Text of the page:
If you are exploring a national park in bear country, be sure to wear a bear bell and take bear spray. Similar to a sleigh bell, a bear bell fastened to your clothing, daypack, or camera gently jingles as you move, alerting bears of your presence. Bear spray is essentially pepper spray, and it should be used only as an absolute last resort against a charging bear.

A coyote at Yellowstone National Park.

Maintain A Safe Distance When Viewing Wildlife

Across America, it is illegal to touch, taunt, frighten, or otherwise disturb wildlife in a national park. Most national parks, including Yellowstone and Glacier, help visitors help themselves by mandating that humans keep a distance of at least 25 yards from all animals. This includes chipmunks scurrying across the hiking trails, ground squirrels lingering near picnic areas, and elk resting outside the visitors centers. And when it comes to predators -- like grizzly bears, black bears, and wolves -- park rangers insist that visitors keep a distance of at least 100 yards.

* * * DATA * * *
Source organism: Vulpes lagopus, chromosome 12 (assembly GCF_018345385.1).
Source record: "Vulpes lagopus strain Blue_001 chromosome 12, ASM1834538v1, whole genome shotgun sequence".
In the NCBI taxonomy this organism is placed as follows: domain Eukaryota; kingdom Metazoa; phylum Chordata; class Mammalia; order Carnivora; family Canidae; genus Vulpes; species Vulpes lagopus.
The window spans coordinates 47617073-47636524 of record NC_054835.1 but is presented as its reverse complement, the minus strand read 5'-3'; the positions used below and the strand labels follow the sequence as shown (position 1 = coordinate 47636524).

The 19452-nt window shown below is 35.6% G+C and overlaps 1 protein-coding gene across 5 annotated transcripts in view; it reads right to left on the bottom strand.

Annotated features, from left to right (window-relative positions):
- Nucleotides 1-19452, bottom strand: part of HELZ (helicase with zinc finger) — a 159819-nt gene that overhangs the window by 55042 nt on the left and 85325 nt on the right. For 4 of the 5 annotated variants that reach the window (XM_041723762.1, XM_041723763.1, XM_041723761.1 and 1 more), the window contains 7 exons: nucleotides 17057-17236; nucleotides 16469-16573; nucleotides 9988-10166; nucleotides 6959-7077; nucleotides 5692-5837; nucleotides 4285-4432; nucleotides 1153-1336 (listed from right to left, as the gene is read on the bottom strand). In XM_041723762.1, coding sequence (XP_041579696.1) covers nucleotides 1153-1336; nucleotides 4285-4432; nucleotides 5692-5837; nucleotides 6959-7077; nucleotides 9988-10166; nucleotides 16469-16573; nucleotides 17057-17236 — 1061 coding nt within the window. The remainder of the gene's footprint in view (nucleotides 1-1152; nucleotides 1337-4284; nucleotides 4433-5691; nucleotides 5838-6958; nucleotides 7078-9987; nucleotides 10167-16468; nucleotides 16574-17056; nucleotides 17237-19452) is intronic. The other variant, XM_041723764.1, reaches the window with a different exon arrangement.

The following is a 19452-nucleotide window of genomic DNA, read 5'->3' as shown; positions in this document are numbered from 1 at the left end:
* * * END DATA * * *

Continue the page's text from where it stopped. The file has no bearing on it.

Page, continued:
Pro Tip: Pack or rent a pair of binoculars so that you can observe the wildlife in national parks while maintaining the requisite distance.

A man taking a selfie with a bear from a boardwalk.

Sometimes keeping a safe distance from wildlife can be tricky. While checking out the geysers in the Lower Geyser Basin during one of our visits to Yellowstone National Park, a bison trotted up the boardwalk, mingling with the crowd of tourists. Because the boardwalk is only about 10 feet wide, and because visitors must remain on the boardwalk due to the scalding geysers in the area, there were limited ways to give the wooly land mammal his space. Everyone remained calm, parting like the Red Sea, and the bison hopped off the wooden walkway near the Red Spouter without incident, rolling around in the warm red dirt to slough off some of his shaggy winter coat.

Did you know? As gangly grazers, moose may seem harmless. But standing eight feet tall and weighing in at 1,500 pounds, they are linked to more injuries than bears in Alaska each year.

A bison calf in Yellowstone National Park.

Be Extra Cautious Around Wildlife During Sensitive Times